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Thursday BriefingBack


Hundreds of companies failing to pay minimum wage 

The government has named 360 businesses which have failed to pay either the National Minimum Wage (NMW) or the National Living Wage (NLW). Among them are well-known names like Debenhams, Subway, Lloyds Pharmacy and St Mirren Football Club. More than 15,500 workers had to be paid back nearly one million pounds. The Office for National Statistics has calculated that 362,000 jobs did not pay the NMW in April 2016. The biggest offenders were employers in hairdressing, hospitality and retail.



Which? survey names favourite UK supermarkets 

Waitrose, Iceland and Marks & Spencer have topped a Which? supermarket consumer satisfaction survey. Shoppers gave Waitrose the award for best in-store experience, with Tesco and Asda trailing in eighth and ninth place respectively. The consumer group said Iceland was voted best for online, closely followed by Ocado, with Morrisons in third. The M&S Simply Food chain won the convenience store category.



New £5 note: Bank to keep note despite animal fat content

The new £5 note will not be withdrawn, despite concerns that it contains traces of animal fat, the Bank of England says. The Bank said it had concluded it would be “appropriate” to keep the £5 polymer note in circulation.




UK households feel pinch from inflation’s rise – survey 

British households felt their living costs rose at the fastest pace in nearly four years this month as the post-Brexit vote pickup in inflation curbed consumers’ appetite for big spending, a survey by data firm Markit showed on Wednesday. The weaker pound, combined with higher global oil prices, pushed inflation in January to 1.8 percent, its highest level since mid-2014, official data showed on Tuesday. The consumer price index is expected to rise further to around 3 percent later this year, eating into the spending power of consumers who have been the driving force behind the resilience of Britain’s economy since the Brexit vote.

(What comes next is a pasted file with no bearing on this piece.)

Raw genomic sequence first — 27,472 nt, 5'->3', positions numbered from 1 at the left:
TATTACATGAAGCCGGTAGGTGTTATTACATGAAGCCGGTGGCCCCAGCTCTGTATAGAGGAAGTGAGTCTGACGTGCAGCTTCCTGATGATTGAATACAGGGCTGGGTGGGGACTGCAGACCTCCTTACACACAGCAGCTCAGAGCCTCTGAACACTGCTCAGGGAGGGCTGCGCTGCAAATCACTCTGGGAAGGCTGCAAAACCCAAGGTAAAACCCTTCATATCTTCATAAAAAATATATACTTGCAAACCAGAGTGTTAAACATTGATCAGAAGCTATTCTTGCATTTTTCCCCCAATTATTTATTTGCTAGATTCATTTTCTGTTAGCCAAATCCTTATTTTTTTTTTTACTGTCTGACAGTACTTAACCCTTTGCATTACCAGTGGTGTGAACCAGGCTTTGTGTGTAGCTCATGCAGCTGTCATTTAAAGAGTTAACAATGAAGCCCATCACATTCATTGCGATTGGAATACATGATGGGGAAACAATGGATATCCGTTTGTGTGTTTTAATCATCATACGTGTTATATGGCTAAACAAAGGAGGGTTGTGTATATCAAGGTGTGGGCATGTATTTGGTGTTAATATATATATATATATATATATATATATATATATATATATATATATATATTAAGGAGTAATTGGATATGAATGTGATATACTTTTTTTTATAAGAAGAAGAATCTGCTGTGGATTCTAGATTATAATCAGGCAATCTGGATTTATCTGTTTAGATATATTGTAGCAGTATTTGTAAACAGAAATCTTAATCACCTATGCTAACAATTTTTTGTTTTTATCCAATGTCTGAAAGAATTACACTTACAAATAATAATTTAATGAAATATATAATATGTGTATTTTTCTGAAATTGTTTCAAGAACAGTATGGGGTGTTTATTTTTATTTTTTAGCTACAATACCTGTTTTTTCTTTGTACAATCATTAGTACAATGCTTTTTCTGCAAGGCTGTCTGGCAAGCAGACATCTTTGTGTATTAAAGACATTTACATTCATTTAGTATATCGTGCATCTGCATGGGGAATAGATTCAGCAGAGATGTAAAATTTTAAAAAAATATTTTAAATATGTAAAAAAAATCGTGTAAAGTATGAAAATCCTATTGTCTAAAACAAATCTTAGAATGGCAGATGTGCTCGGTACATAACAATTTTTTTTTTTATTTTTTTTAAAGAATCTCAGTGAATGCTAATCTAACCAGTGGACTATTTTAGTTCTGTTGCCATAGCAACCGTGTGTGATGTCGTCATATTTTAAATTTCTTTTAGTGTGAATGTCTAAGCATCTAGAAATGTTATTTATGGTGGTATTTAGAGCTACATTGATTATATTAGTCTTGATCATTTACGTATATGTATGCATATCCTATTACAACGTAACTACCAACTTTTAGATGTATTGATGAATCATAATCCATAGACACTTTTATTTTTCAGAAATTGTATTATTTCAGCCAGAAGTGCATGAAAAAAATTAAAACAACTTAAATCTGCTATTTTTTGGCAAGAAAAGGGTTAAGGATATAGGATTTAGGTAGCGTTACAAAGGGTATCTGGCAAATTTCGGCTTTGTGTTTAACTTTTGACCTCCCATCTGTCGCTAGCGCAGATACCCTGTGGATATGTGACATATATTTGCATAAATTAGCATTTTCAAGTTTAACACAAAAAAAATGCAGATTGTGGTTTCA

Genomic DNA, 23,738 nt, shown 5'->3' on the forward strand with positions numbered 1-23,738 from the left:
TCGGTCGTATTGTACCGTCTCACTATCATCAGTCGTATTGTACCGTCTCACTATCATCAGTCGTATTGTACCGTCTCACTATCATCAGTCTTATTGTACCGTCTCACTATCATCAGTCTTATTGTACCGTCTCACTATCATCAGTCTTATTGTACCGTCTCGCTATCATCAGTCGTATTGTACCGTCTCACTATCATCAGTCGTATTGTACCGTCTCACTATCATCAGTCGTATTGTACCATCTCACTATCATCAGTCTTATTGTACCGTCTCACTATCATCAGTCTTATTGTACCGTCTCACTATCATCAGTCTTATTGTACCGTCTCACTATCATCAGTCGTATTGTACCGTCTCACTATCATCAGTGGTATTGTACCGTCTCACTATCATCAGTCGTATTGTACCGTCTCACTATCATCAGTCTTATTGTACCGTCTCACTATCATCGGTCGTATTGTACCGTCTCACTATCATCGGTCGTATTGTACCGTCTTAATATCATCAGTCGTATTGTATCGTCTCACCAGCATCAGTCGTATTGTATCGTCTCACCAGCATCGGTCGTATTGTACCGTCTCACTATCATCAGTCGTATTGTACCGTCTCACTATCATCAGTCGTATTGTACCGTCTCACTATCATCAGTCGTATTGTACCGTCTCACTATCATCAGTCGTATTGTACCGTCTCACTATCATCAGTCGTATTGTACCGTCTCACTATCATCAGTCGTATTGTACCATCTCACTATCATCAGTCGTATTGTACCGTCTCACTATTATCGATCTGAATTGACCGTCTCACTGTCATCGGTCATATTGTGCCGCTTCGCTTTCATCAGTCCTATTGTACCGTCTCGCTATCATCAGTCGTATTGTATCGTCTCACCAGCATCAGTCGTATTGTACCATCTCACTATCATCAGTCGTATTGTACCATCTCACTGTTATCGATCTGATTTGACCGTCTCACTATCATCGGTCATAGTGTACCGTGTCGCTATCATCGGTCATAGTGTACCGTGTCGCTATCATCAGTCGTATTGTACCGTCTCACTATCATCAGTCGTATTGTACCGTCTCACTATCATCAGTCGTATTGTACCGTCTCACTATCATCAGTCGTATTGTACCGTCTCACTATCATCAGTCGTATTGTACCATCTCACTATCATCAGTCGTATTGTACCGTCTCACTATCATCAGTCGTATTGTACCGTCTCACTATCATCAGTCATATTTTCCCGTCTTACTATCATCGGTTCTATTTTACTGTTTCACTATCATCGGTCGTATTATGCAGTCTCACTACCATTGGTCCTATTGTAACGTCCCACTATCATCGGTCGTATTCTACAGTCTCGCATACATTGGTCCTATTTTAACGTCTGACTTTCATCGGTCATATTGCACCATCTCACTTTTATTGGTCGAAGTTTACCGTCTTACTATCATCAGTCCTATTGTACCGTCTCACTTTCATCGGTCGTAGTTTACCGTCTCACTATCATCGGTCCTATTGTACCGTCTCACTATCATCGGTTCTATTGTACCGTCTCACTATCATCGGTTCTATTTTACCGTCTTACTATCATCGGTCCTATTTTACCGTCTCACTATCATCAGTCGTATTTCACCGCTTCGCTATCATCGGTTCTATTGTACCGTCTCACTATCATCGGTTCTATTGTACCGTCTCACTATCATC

Financial Times

Anger in Berlin over GM plans to sell Opel to Peugeot 

Berlin is furious it received no prior notification that General Motors planned to sell its ailing European business to French rival PSA Peugeot Citroën, as concerns grow that a sale could lead to heavy job losses in Germany just months before an election.  The German government said on Wednesday that it would insist jobs at plants of GM’s Opel subsidiaries be preserved in the aftermath of any deal. Officials said privately they felt ambushed by the news. No one in Berlin appears to have been informed ahead of time, either by GM or Peugeot.